Medvedev sat, a picture of passive calm, while Tsitsipas took a comfort break. It was surely make-or-break time for the Greek now, but he saw another backhand winner shoot past at the start of the third set. Then a cross-court floated backhand made it 15-30, and in short order, Medvedev had the opening break—followed once again by a fuss-free love hold.
However, a tough hold in fifth game seemed to ignite the fire in Tsitsipas—a couple of explosive overheads took him to a hold, and sure enough, in the next game, he worked his first break chances of the match, rushing Medvedev into a couple of errors and an edgy double fault. A quick hold, and the Greek was now 4-3 up.
Recollections of his Nadal quarter-final for Tsitsipas, then, when he had looked out of contention. He was in a similar situation here, now visibly growing in confidence and intensity. It was up to Medvedev to stem the energy of his opponent and the fans.
The Russian had to battle hard, but he saved break point, for 4-4. Then he was serving to save the set, and Medvedev continued to make errors, rushed by the attacking Tsitsipas. He resisted a 0-30 start to hold, and all at once, flicked the switch back to his brilliant best. A jaw-dropping backhand down the line broke for 6-5, and he made a rare appeal to the crowd for their approval.
Indeed Medvedev seldom fist pumps at any stage of a match, but now, he could not resist it as he headed to match point. A 129mph second serve sealed it, 7-5—his 20th straight match-win, his 12th against a top-10 opponent.
These are extraordinary achievements, with the Medvedev game and confidence seeming to grow before our eyes. His stroke-play may be unconventional, his backswing and shot-production hardly textbook. But his chess-like tactics, his flat and swift delivery, his stillness between points, and his apparently effortless speed in turning defence to attack, make him one of tennis’s most formidable opponents.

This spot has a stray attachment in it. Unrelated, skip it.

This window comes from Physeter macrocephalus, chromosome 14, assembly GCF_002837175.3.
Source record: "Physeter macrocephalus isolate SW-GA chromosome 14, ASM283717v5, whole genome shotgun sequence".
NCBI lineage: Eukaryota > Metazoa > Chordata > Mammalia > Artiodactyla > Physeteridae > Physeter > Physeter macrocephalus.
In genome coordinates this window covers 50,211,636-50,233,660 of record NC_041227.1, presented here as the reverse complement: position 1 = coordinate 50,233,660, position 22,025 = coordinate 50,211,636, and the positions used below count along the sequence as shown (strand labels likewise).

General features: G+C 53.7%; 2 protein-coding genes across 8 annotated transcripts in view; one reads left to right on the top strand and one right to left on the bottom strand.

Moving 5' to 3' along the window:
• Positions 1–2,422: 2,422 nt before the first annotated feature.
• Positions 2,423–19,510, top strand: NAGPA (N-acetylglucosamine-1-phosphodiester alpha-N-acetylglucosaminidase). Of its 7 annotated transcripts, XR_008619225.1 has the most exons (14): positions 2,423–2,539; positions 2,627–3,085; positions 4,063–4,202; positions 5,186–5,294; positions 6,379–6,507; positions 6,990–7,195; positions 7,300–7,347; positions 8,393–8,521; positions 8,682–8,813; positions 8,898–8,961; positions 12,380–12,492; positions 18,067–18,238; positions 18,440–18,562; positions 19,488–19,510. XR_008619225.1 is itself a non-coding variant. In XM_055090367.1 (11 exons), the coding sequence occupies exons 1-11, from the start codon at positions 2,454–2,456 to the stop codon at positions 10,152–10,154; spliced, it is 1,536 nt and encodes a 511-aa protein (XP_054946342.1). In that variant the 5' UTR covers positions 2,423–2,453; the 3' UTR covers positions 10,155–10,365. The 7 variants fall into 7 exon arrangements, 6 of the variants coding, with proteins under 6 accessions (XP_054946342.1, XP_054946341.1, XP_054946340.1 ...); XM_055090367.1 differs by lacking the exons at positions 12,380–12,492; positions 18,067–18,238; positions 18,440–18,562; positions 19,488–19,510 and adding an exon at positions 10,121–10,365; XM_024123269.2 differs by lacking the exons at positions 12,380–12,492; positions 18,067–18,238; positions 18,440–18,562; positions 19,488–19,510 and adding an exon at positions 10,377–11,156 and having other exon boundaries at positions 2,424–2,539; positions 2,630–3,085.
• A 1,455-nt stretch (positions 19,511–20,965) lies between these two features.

He delivers a good on-court interview too: smart, witty, with a light touch and a twinkle in the eye. He played his part in a classic Jim Courier conclusion to proceedings.
“We saw the [Stefanos] match with Rafa was the same, so I got a little bit scared and tight because it is a semi-final of a Slam. It was not easy, but I am happy I managed to turn my game on, especially in tight moments on my serve… I just tried to hit aces and winners, get the ball in the court, that’s the only way to do it. I am happy to manage to keep my nerves.”
Now, of course, he faces the ultimate test in tennis, and most particularly in Australia, where world No1 Djokovic has won eight titles.
“Sunday, I am going to come up against one of the greatest. The experience of playing against Rafa [in the 2019 US Open final] will maybe turn some things for me if we have a crazy match… I don’t have a lot of pressure because he never lost in eight finals here. I just hope I can show my best tennis… He is for sure more experienced, but has more things to lose than me.”
Meanwhile, though, Medvedev also has a lot at stake. A first Major title is an enormous hurdle to leap, and the pressure is sure weigh heavy, even on the Russian’s shoulders.